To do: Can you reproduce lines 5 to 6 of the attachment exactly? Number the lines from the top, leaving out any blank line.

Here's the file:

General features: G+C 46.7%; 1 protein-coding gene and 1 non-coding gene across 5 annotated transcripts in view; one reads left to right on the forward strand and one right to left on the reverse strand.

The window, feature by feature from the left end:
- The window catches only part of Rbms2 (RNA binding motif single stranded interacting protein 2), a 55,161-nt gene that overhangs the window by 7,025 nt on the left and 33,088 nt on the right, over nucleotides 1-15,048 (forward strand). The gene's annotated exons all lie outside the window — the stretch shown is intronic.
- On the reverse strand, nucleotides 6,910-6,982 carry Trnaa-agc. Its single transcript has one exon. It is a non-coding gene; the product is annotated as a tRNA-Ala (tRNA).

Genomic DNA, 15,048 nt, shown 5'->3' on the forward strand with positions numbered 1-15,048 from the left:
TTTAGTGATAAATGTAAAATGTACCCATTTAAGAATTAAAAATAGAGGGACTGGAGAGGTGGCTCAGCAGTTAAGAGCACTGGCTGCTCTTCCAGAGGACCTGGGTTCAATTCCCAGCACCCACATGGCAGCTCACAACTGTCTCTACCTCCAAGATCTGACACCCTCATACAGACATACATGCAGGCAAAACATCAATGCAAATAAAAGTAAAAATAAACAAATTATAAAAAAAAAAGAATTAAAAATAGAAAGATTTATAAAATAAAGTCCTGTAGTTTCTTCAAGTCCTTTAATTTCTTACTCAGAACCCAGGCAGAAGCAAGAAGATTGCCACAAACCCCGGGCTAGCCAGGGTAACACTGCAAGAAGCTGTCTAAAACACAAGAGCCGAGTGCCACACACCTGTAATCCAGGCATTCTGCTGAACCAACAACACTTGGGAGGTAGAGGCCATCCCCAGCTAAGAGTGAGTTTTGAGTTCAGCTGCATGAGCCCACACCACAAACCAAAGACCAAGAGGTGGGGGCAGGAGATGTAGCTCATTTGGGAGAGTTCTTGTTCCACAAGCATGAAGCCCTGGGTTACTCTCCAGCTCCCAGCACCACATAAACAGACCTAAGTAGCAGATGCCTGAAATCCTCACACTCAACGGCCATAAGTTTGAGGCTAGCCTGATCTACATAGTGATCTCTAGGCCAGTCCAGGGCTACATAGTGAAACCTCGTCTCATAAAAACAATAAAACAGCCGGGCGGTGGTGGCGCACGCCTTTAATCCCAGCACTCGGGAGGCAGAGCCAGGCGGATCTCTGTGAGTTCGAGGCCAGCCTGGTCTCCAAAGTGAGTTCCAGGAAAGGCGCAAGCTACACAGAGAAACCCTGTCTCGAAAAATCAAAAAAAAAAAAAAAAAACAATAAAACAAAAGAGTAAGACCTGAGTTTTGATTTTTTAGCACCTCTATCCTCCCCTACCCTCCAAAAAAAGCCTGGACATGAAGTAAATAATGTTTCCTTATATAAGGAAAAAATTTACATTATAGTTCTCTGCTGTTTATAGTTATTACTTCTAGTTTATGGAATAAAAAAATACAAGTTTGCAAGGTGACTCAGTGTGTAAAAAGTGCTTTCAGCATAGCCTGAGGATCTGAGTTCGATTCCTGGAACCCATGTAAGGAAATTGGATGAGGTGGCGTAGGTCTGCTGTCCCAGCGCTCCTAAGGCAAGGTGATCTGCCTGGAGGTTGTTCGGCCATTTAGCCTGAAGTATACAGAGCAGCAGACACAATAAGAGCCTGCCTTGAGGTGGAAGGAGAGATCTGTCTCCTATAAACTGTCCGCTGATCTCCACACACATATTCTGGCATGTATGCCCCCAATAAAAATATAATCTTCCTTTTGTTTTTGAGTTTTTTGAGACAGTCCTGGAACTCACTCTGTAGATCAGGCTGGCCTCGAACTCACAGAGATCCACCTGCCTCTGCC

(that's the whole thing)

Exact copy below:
Genomic DNA, 15,048 nt, shown 5'->3' on the forward strand with positions numbered 1-15,048 from the left:
TTTAGTGATAAATGTAAAATGTACCCATTTAAGAATTAAAAATAGAGGGACTGGAGAGGTGGCTCAGCAGTTAAGAGCACTGGCTGCTCTTCCAGAGGACCTGGGTTCAATTCCCAGCACCCACATGGCAGCTCACAACTGTCTCTACCTCCAAGATCTGACACCCTCATACAGACATACATGCAGGCAAAACATCAATGCAAATAAAAGTAAAAATAAACAAATTATAAAAAAAAAAGAATTAAAAATAGAAAGATTTATAAAATAAAGTCCTGTAGTTTCTTCAAGTCCTTTAATTTCTTACTCAGAACCCAGGCAGAAGCAAGAAGATTGCCACAAACCCCGGGCTAGCCAGGGTAACACTGCAAGAAGCTGTCTAAAACACAAGAGCCGAGTGCCACACACCTGTAATCCAGGCATTCTGCTGAACCAACAACACTTGGGAGGTAGAGGCCATCCCCAGCTAAGAGTGAGTTTTGAGTTCAGCTGCATGAGCCCACACCACAAACCAAAGACCAAGAGGTGGGGGCAGGAGATGTAGCTCATTTGGGAGAGTTCTTGTTCCACAAGCATGAAGCCCTGGGTTACTCTCCAGCTCCCAGCACCACATAAACAGACCTAAGTAGCAGATGCCTGAAATCCTCACACTCAACGGCCATAAGTTTGAGGCTAGCCTGATCTACATAGTGATCTCTAGGCCAGTCCAGGGCTACATAGTGAAACCTCGTCTCATAAAAACAATAAAACAGCCGGGCGGTGGTGGCGCACGCCTTTAATCCCAGCACTCGGGAGGCAGAGCCAGGCGGATCTCTGTGAGTTCGAGGCCAGCCTGGTCTCCAAAGTGAGTTCCAGGAAAGGCGCAAGCTACACAGAGAAACCCTGTCTCGAAAAATCAAAAAAAAAAAAAAAAAACAATAAAACAAAAGAGTAAGACCTGAGTTTTGATTTTTTAGCACCTCTATCCTCCCCTACCCTCCAAAAAAAGCCTGGACATGAAGTAAATAATGTTTCCTTATATAAGGAAAAAATTTACATTATAGTTCTCTGCTGTTTATAGTTATTACTTCTAGTTTATGGAATAAAAAAATACAAGTTTGCAAGGTGACTCAGTGTGTAAAAAGTGCTTTCAGCATAGCCTGAGGATCTGAGTTCGATTCCTGGAACCCATGTAAGGAAATTGGATGAGGTGGCGTAGGTCTGCTGTCCCAGCGCTCCTAAGGCAAGGTGATCTGCCTGGAGGTTGTTCGGCCATTTAGCCTGAAGTATACAGAGCAGCAGACACAATAAGAGCCTGCCTTGAGGTGGAAGGAGAGATCTGTCTCCTATAAACTGTCCGCTGATCTCCACACACATATTCTGGCATGTATGCCCCCAATAAAAATATAATCTTCCTTTTGTTTTTGAGTTTTTTGAGACAGTCCTGGAACTCACTCTGTAGATCAGGCTGGCCTCGAACTCACAGAGATCCACCTGCCTCTGCC